3. (archaic) An eccentric person.
  4. A newly designed garment released by a fashion designer as part of a collection.
    • 1962, "It's Fashion fair time again", in Ebony (volume 17, number 11, page 126)
      Fashion Fair will give every section first hand knowledge of the latest originals and 1962-63's exciting trends.
    • 1963, National Retail Merchants Association. Sales Promotion Division, The NRMA Sales Promotion Encyclopedia, Vol. II. (page 175)
      One such show was built around the Du Pont spring collection of Paris originals.
  5. A ridgeling.

Translations[edit]

References[edit]

  1. ^ Jespersen, Otto (1909) A Modern English Grammar on Historical Principles (Germanischer Elementar- und Handbücher; 9)‎[1], volume I: Sounds and Spellings, London: George Allen & Unwin, published 1961, § 13.28, page 362.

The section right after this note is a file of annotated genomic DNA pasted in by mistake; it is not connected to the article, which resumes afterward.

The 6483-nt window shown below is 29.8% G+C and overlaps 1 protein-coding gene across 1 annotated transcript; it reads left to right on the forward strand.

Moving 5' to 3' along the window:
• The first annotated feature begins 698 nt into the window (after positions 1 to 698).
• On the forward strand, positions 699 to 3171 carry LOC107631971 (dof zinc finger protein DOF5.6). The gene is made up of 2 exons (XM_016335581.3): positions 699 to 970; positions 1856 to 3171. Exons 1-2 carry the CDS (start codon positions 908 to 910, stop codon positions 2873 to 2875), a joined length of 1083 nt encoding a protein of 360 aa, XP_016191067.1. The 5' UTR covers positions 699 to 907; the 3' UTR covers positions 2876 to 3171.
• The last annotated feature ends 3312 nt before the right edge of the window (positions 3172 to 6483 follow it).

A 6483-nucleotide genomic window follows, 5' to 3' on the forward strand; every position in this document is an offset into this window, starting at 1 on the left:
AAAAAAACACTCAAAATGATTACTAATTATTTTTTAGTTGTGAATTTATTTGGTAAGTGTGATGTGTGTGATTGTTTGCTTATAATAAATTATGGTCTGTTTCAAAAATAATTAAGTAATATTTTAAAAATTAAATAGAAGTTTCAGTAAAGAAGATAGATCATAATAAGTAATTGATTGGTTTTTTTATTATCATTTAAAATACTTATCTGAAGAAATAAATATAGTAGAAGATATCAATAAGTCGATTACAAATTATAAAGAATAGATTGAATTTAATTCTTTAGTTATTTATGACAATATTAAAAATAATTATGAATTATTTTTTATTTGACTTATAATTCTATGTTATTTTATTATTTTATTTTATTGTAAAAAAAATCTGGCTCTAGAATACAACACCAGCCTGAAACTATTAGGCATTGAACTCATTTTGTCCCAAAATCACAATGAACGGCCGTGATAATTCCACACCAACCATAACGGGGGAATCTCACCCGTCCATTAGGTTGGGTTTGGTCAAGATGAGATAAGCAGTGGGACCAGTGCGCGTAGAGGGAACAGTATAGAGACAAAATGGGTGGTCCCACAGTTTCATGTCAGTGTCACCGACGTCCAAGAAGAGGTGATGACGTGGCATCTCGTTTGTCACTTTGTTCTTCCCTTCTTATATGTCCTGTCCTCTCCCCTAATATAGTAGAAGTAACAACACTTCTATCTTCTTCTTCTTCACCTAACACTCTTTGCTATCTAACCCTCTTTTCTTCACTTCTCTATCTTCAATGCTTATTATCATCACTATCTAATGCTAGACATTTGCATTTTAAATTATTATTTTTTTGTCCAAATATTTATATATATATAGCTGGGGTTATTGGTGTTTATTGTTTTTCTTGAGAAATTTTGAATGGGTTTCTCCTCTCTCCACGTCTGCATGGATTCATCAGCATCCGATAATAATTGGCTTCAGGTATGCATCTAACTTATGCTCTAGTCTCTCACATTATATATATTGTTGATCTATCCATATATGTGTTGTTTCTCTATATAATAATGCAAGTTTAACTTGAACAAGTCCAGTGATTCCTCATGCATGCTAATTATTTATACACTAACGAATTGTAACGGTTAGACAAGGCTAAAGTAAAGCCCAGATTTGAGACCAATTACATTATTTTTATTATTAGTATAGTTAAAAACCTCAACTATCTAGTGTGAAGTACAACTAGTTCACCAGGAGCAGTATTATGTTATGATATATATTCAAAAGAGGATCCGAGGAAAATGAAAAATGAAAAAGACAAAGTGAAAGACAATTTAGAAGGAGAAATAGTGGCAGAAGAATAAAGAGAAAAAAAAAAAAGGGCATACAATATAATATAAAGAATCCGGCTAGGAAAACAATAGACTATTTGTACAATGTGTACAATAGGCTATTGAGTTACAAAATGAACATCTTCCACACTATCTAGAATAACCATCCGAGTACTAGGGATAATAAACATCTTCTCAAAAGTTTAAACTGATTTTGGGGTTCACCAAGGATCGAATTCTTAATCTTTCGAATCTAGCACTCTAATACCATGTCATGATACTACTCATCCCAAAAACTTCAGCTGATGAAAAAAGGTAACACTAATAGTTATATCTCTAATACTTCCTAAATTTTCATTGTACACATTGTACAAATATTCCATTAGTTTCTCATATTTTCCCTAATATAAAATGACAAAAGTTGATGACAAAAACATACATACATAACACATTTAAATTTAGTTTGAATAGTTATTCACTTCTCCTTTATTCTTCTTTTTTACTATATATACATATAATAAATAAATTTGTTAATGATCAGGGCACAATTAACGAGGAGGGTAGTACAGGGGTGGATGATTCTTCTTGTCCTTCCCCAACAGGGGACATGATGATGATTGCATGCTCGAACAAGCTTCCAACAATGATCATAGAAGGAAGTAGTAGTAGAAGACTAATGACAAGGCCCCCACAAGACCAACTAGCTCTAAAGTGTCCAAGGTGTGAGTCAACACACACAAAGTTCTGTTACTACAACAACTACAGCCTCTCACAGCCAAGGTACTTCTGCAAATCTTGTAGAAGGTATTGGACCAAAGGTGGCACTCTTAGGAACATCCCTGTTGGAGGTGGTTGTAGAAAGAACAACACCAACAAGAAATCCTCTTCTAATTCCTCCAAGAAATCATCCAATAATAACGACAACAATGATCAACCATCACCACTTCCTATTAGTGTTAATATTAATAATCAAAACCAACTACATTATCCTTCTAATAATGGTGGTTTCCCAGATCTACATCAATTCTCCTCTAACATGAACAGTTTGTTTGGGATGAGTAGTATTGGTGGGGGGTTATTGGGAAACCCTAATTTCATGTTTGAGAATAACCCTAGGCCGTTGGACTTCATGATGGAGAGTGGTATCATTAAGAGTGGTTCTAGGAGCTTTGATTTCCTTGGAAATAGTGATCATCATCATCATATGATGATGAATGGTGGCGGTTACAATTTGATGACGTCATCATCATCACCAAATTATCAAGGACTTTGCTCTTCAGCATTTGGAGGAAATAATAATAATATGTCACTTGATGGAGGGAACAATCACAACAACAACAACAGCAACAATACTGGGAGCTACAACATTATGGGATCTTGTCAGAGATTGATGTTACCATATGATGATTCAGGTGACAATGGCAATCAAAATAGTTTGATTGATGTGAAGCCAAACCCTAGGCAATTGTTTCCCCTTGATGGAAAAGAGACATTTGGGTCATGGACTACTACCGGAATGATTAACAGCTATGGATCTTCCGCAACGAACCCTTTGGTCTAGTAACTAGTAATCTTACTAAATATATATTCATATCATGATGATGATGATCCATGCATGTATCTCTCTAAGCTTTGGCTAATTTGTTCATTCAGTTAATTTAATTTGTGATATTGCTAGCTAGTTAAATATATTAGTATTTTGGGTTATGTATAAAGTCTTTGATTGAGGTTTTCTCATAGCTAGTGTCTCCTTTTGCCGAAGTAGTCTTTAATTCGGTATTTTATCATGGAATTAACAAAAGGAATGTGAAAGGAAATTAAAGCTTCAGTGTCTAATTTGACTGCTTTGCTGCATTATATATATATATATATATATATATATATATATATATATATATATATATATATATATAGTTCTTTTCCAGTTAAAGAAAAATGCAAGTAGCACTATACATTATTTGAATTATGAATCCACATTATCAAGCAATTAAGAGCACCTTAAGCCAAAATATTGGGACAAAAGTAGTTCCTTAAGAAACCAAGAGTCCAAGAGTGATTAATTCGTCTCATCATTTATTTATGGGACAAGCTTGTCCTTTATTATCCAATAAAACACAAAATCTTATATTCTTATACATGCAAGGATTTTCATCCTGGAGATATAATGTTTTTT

Further reading[edit]


Catalan[edit]

Etymology[edit]

From Latin orīginālis, attested from the 14th century.[1]

Pronunciation[edit]

Adjective[edit]

original (masculine and feminine plural originals)

  1. original

Derived terms[edit]

Related terms[edit]

References[edit]

  1. ^ original”, in Gran Diccionari de la Llengua Catalana, Grup Enciclopèdia Catalana, 2022

Further reading[edit]


Danish[edit]

Adjective[edit]

original (neuter originalt, plural and definite singular attributive originale)

  1. original

Noun[edit]

original c (singular definite originalen, plural indefinite originaler)

  1. an original

Declension[edit]

Further reading[edit]


French[edit]

Etymology[edit]